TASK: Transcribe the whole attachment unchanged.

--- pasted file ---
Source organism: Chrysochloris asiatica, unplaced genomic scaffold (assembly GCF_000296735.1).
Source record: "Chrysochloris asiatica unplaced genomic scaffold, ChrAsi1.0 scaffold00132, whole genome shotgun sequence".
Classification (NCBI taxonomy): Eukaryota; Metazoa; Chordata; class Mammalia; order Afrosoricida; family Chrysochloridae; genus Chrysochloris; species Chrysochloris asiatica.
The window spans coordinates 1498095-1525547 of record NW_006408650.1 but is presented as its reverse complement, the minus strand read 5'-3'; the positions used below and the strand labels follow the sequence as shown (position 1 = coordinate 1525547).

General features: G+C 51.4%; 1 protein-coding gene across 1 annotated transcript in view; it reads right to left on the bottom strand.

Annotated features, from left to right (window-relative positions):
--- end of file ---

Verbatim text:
Source organism: Chrysochloris asiatica, unplaced genomic scaffold (assembly GCF_000296735.1).
Source record: "Chrysochloris asiatica unplaced genomic scaffold, ChrAsi1.0 scaffold00132, whole genome shotgun sequence".
Classification (NCBI taxonomy): Eukaryota; Metazoa; Chordata; class Mammalia; order Afrosoricida; family Chrysochloridae; genus Chrysochloris; species Chrysochloris asiatica.
The window spans coordinates 1498095-1525547 of record NW_006408650.1 but is presented as its reverse complement, the minus strand read 5'-3'; the positions used below and the strand labels follow the sequence as shown (position 1 = coordinate 1525547).

General features: G+C 51.4%; 1 protein-coding gene across 1 annotated transcript in view; it reads right to left on the bottom strand.

Annotated features, from left to right (window-relative positions):